Charley Barden was born in Canterbury in 1874. In 1881, he was living in the Brough of Chelsea and in 1891, in Kensal Rise. (Census) He may have grown up in the riverside town of Maldon, Essex. He started racing when he was 14 and moved to London. There he joined the Polytechnic cycling club in the city centre, making friends with one of the stars of the day, Bert Harris of Leicester. The two eventually toured Europe together to ride tournaments.
A year later Barden moved to the club at Catford, then in countryside south of the city. The Catford club held races in the streets of the village and built a track reputed to be the fastest in Europe. It was there that Barden's talent was notice and developed.
In 1895 Barden rode at Catford against Jimmy Michael of Wales, who won the world's first motor-paced championship that year in Cologne. The occasion - which prompted tales of doping and fixing of races - was the so-called Chain Match. Riders who used Simpson chains were contracted to ride against those who didn't, to prove which design was superior.
Such races were held at different venues and, while most accounts say it was Catford, others say Germany. All the accounts say that Barden and Michael were pitched in a five-mile race in front of a crowd of about 15,000. They start with Michael taking a drink from his coach and manager, Choppy Warburton and end with his riding poorly to his falling off his bike, remounting and setting off in the wrong direction. Michael's strange behaviour led him to accuse Warburton of doping him. Barden, too, later made accusations of race-fixing and they were to ruin his career in Britain.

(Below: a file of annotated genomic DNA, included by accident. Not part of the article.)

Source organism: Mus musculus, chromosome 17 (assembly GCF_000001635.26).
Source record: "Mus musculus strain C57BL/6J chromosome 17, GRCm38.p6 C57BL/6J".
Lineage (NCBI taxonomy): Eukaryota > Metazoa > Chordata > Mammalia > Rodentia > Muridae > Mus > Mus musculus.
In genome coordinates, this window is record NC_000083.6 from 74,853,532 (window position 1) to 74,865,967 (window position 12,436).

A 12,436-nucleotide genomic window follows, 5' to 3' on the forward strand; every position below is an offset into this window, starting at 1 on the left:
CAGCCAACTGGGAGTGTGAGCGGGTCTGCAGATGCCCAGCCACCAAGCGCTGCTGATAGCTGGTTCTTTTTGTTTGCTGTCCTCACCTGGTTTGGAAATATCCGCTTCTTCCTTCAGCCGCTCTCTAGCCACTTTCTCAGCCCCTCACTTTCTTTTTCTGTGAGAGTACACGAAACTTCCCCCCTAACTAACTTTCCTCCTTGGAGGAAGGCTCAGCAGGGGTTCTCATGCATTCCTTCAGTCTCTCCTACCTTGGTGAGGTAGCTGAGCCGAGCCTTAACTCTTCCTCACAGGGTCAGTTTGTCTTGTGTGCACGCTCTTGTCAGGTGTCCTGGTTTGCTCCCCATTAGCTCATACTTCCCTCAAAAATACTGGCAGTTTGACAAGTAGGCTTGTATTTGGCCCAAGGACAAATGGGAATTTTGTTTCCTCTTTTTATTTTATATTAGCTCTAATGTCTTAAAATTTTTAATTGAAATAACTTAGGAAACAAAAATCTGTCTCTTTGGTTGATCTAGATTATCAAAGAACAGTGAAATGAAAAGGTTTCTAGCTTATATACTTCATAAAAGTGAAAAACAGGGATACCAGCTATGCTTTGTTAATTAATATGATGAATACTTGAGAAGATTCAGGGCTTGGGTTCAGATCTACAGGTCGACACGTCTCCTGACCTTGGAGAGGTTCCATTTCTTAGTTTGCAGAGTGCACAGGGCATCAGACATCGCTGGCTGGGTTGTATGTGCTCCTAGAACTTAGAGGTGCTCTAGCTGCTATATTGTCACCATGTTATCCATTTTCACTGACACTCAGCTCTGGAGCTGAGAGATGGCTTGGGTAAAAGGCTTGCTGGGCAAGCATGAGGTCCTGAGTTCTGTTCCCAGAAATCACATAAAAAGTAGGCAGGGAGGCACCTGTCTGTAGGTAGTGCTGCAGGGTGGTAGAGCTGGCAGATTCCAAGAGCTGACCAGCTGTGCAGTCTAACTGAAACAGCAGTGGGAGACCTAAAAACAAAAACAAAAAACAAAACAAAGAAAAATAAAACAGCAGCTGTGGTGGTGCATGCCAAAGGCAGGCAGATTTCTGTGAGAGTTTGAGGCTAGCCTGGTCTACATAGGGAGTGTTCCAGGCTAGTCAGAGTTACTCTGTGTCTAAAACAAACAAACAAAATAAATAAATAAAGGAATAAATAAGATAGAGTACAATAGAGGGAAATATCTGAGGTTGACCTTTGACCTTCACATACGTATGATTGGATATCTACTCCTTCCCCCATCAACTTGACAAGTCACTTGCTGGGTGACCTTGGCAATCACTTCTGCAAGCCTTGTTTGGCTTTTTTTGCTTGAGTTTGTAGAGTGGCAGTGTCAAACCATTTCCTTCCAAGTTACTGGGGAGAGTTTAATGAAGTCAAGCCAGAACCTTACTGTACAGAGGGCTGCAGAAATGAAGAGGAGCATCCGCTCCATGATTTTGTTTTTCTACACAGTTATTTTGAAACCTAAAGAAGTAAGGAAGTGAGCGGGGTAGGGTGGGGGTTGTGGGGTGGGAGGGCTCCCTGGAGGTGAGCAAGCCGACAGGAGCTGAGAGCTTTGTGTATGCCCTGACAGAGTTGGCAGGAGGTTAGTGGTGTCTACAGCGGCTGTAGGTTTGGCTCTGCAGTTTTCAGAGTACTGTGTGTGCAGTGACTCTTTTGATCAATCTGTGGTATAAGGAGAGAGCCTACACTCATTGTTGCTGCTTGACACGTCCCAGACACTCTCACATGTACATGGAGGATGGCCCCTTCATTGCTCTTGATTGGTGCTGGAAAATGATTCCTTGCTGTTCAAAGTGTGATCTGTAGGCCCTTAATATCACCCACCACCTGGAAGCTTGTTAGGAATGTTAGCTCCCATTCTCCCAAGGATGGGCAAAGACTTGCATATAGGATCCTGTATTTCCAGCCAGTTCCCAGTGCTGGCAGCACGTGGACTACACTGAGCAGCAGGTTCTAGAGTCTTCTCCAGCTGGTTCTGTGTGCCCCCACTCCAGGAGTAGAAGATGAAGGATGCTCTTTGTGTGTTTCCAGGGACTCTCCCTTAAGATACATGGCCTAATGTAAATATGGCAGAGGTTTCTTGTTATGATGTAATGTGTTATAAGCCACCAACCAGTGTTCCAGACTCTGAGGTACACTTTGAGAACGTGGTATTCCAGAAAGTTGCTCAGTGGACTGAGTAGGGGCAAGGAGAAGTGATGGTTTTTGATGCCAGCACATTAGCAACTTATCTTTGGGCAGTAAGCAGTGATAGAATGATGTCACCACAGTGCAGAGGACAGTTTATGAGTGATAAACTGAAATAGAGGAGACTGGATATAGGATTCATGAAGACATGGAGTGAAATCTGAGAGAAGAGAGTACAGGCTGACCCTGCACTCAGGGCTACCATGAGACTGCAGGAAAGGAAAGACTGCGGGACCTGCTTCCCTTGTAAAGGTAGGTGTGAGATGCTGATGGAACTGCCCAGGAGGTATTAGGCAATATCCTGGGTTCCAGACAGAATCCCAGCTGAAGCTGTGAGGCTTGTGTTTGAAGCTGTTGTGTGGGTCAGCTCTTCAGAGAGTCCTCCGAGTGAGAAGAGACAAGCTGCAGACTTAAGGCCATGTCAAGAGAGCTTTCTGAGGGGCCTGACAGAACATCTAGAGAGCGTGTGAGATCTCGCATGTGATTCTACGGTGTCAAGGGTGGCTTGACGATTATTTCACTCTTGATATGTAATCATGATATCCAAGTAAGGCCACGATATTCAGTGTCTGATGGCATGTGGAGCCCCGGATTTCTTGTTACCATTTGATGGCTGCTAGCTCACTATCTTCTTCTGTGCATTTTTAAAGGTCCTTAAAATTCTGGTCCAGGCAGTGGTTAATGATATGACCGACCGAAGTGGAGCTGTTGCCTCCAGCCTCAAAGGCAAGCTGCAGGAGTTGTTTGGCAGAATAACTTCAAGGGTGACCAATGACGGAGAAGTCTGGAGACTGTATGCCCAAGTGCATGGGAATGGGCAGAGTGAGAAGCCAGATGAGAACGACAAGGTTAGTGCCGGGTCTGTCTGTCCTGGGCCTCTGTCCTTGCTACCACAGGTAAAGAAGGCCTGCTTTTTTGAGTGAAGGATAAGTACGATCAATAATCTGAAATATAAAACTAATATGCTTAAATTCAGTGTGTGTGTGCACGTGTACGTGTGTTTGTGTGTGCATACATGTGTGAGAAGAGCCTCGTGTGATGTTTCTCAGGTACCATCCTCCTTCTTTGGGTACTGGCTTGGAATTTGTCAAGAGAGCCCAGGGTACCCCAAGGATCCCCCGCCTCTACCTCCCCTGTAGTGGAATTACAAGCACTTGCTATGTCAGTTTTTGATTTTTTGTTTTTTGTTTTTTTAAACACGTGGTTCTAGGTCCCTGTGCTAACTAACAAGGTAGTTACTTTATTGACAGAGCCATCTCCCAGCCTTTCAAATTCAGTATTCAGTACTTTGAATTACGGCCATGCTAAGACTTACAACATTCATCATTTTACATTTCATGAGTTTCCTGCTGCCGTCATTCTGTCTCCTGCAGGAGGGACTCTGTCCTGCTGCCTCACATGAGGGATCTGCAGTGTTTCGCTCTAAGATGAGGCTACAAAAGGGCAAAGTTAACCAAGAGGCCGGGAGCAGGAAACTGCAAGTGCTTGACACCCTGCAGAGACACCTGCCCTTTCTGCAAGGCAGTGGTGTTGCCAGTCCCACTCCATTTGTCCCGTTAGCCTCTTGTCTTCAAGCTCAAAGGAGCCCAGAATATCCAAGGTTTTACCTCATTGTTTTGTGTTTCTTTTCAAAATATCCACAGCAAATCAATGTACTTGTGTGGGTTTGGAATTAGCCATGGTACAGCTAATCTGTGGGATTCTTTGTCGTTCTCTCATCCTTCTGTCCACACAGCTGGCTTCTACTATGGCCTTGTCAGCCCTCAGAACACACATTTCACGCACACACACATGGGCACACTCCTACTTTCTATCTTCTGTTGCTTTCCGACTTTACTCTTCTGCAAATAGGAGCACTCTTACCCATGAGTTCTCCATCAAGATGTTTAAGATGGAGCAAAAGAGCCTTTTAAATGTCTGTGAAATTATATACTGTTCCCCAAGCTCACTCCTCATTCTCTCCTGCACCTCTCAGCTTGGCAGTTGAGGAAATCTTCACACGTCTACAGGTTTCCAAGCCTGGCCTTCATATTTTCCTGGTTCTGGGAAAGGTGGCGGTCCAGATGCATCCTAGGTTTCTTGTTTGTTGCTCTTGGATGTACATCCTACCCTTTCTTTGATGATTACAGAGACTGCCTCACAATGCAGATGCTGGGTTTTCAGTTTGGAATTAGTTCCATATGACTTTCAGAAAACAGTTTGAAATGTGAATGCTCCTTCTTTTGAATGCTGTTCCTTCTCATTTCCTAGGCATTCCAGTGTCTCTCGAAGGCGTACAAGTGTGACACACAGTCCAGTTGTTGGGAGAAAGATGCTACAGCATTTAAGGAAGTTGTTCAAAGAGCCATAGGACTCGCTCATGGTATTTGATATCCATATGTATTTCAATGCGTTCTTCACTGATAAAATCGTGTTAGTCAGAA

Barden rode the world professional track championship at Copenhagen in 1896 and Glasgow in 1897, finishing second on both occasions. His fame and looks drew huge crowds at velodromes and he was mobbed by fans wherever he went. He was English champion in 1896 and broke records from 440 yards to 10 miles.
He married his first wife, Mary, in 1897 and, by 1911, had 5 children - 2 of whom had died by then. (Census)
Barden's friend and his colleague in tournaments across Europe, Bert Harris, was the first English sprint champion. In one meeting in Australia he won £800 at a time a skilled worker in England earned £85 a year. Three years after his national championship, and with his career starting to fade, he rode at a meeting on the track at Aston, Birmingham on Easter Monday, 1897. He crashed in the 10-mile race, hit his head on the cement track and died on 21 April after not regaining consciousness.
Barden accused the others in the race of making him fall, cutting away his front wheel through their riding so he would not win. The National Cyclists Union held an inquiry and Barden made himself more unpopular by accusing the witnesses of "out and out lies". The issue split fans of cycling but race promoters were more united and Barden found it harder to get engagements.
He could still race on the continent and he moved to Paris. He lived there until 1899, then returned to Britain and retired. He died in 1962.Leicester.
Barden joined the Merchant Navy, sailing on a troop ship to the Boer War. He moved to Leicester, where Bert Harris had lived, and married a girl in the city. He opened a shop in Saffron Lane, Leicester, where a cycle track was later built, then worked at Bentley Engineering in the city. He joined the Working Men's Club but rarely spoke of his career.